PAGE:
Sexist Stereotypes Create Social Snares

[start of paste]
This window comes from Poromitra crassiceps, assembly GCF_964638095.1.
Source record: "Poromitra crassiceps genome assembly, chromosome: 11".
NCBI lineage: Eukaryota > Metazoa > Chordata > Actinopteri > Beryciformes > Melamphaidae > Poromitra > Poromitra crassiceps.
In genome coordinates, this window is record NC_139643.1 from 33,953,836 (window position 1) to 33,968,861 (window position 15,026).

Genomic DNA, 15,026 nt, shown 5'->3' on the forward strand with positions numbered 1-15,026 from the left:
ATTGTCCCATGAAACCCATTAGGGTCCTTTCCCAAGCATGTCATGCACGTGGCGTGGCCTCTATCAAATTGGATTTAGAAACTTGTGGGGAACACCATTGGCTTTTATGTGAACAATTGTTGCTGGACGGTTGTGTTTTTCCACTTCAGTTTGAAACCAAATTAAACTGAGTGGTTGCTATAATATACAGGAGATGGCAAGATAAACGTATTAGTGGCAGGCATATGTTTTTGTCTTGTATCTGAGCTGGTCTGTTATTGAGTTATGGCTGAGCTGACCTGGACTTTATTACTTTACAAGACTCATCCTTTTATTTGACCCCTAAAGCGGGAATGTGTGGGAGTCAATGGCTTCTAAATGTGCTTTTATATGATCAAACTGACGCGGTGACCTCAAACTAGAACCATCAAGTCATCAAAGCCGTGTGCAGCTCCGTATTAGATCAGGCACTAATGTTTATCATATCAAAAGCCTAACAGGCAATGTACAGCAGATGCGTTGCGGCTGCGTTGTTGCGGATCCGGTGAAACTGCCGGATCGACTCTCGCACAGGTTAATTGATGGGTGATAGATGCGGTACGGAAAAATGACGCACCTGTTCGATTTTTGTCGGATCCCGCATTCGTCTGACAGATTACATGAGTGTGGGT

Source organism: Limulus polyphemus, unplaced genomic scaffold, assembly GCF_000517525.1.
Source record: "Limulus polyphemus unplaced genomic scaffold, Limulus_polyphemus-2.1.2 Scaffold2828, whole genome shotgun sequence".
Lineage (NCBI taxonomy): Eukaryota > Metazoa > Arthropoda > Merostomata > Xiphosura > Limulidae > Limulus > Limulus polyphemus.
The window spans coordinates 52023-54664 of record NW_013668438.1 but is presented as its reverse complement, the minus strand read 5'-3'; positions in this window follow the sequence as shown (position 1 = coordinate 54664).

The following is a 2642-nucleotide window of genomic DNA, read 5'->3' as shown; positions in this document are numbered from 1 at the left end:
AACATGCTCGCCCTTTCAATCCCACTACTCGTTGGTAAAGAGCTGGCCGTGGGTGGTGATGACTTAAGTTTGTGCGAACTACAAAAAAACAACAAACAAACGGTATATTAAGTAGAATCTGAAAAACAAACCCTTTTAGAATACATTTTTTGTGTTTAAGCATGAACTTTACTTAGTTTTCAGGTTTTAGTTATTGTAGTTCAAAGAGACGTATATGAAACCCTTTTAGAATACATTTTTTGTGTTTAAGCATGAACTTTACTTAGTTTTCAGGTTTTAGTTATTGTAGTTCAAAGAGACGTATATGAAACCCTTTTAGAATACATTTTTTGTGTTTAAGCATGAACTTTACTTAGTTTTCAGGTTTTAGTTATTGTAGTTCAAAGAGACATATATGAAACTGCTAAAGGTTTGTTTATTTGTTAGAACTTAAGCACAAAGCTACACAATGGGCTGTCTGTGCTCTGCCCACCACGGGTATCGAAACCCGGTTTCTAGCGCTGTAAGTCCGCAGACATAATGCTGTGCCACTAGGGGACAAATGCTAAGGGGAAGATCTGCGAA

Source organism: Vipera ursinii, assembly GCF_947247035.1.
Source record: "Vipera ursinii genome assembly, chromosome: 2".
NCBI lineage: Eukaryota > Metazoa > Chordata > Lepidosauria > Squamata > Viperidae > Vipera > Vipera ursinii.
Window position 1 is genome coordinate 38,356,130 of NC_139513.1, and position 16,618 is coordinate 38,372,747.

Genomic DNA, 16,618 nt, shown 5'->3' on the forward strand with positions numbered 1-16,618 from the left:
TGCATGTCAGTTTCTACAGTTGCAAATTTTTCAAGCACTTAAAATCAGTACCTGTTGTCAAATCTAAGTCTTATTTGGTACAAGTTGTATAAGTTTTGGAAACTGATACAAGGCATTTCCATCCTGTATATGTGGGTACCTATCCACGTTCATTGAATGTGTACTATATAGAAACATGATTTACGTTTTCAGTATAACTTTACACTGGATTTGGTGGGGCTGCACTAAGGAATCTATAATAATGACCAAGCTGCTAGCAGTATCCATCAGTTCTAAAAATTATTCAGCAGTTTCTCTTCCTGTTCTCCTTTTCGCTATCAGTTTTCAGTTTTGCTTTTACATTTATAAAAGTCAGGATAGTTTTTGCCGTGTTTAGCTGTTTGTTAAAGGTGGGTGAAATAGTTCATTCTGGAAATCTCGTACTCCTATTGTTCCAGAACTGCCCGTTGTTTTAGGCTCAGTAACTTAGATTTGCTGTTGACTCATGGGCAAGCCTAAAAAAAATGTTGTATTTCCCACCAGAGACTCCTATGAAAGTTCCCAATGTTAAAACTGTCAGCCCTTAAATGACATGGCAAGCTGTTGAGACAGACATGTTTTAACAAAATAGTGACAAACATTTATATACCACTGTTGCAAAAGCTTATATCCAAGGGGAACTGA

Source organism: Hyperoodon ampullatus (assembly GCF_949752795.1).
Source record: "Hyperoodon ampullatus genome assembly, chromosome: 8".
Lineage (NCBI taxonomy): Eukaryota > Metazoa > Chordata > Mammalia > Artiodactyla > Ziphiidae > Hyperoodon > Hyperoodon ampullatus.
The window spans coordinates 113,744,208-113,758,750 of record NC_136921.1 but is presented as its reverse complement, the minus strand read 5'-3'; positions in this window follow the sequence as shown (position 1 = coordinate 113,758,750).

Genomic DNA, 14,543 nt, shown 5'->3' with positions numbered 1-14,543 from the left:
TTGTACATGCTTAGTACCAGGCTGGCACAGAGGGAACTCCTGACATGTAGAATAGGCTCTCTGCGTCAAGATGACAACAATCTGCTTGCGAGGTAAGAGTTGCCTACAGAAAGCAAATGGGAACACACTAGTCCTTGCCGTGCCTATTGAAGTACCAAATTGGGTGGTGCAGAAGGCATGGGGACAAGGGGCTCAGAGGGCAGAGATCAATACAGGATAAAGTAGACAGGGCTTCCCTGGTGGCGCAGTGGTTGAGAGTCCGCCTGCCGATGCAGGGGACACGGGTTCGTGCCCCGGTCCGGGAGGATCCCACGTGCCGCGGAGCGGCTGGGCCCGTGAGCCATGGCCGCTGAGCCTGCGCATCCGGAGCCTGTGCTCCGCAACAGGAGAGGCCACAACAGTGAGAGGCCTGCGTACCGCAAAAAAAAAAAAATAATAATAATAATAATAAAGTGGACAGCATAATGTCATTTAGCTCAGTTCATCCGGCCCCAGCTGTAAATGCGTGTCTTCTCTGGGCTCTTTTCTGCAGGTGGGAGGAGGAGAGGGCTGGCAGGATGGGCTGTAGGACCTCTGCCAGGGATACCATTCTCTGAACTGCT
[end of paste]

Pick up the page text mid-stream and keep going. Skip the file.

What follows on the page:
Unfortunately, these are just some of the tactics that are used to hold women hostage. In the previous chapter, we mentioned that women are often penalized in the workplace if they have children. But working mothers are also subjected to a number of social penalties. For example, everyone understands and agrees that a child needs to spend time with their parents. But no one complains when fathers work long hours, miss school plays, or fail to be there for their child. By contrast, when a working mother is running late or brings a store-bought snack to soccer practice instead of a home-made option, she is criticized as a bad mother or accused of prioritizing her job over her child. These criticisms all stack up to solidify the impression that a woman’s place is in the home and that women should devote their lives to being mothers and homemakers. As a result of this unfounded and sexist prejudice, many working mothers and career women lack the support they need